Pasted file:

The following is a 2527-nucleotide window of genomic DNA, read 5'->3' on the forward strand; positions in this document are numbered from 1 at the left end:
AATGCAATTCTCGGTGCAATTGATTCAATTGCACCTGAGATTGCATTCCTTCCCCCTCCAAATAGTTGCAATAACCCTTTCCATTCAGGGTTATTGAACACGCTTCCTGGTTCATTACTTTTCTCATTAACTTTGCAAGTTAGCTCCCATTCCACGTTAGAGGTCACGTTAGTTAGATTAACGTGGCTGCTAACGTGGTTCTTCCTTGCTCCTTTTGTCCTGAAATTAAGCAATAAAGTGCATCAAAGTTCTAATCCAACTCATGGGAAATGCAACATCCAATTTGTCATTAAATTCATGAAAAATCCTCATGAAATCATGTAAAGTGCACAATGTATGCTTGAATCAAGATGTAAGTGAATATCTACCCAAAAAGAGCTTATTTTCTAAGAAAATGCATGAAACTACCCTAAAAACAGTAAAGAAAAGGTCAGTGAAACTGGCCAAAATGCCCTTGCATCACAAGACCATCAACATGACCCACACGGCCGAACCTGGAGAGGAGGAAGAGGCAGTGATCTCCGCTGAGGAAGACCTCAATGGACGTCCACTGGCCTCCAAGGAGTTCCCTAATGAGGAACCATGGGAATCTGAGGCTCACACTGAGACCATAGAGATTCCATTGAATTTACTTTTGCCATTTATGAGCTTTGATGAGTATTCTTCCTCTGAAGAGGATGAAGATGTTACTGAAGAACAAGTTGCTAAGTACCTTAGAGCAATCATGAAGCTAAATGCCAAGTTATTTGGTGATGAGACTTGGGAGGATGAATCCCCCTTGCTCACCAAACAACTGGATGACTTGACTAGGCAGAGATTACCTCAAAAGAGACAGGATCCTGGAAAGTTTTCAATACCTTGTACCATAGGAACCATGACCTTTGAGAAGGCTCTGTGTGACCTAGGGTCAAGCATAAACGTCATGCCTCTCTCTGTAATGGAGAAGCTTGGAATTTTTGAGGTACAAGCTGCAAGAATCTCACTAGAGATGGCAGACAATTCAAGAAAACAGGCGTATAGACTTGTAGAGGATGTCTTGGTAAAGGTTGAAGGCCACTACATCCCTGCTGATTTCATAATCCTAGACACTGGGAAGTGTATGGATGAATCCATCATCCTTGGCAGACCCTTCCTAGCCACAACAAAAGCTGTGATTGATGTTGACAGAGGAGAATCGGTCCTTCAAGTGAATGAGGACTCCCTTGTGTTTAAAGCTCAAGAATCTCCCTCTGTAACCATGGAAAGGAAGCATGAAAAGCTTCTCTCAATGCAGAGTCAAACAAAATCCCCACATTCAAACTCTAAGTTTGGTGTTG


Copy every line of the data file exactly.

The following is a 2527-nucleotide window of genomic DNA, read 5'->3' on the forward strand; positions in this document are numbered from 1 at the left end:
AATGCAATTCTCGGTGCAATTGATTCAATTGCACCTGAGATTGCATTCCTTCCCCCTCCAAATAGTTGCAATAACCCTTTCCATTCAGGGTTATTGAACACGCTTCCTGGTTCATTACTTTTCTCATTAACTTTGCAAGTTAGCTCCCATTCCACGTTAGAGGTCACGTTAGTTAGATTAACGTGGCTGCTAACGTGGTTCTTCCTTGCTCCTTTTGTCCTGAAATTAAGCAATAAAGTGCATCAAAGTTCTAATCCAACTCATGGGAAATGCAACATCCAATTTGTCATTAAATTCATGAAAAATCCTCATGAAATCATGTAAAGTGCACAATGTATGCTTGAATCAAGATGTAAGTGAATATCTACCCAAAAAGAGCTTATTTTCTAAGAAAATGCATGAAACTACCCTAAAAACAGTAAAGAAAAGGTCAGTGAAACTGGCCAAAATGCCCTTGCATCACAAGACCATCAACATGACCCACACGGCCGAACCTGGAGAGGAGGAAGAGGCAGTGATCTCCGCTGAGGAAGACCTCAATGGACGTCCACTGGCCTCCAAGGAGTTCCCTAATGAGGAACCATGGGAATCTGAGGCTCACACTGAGACCATAGAGATTCCATTGAATTTACTTTTGCCATTTATGAGCTTTGATGAGTATTCTTCCTCTGAAGAGGATGAAGATGTTACTGAAGAACAAGTTGCTAAGTACCTTAGAGCAATCATGAAGCTAAATGCCAAGTTATTTGGTGATGAGACTTGGGAGGATGAATCCCCCTTGCTCACCAAACAACTGGATGACTTGACTAGGCAGAGATTACCTCAAAAGAGACAGGATCCTGGAAAGTTTTCAATACCTTGTACCATAGGAACCATGACCTTTGAGAAGGCTCTGTGTGACCTAGGGTCAAGCATAAACGTCATGCCTCTCTCTGTAATGGAGAAGCTTGGAATTTTTGAGGTACAAGCTGCAAGAATCTCACTAGAGATGGCAGACAATTCAAGAAAACAGGCGTATAGACTTGTAGAGGATGTCTTGGTAAAGGTTGAAGGCCACTACATCCCTGCTGATTTCATAATCCTAGACACTGGGAAGTGTATGGATGAATCCATCATCCTTGGCAGACCCTTCCTAGCCACAACAAAAGCTGTGATTGATGTTGACAGAGGAGAATCGGTCCTTCAAGTGAATGAGGACTCCCTTGTGTTTAAAGCTCAAGAATCTCCCTCTGTAACCATGGAAAGGAAGCATGAAAAGCTTCTCTCAATGCAGAGTCAAACAAAATCCCCACATTCAAACTCTAAGTTTGGTGTTG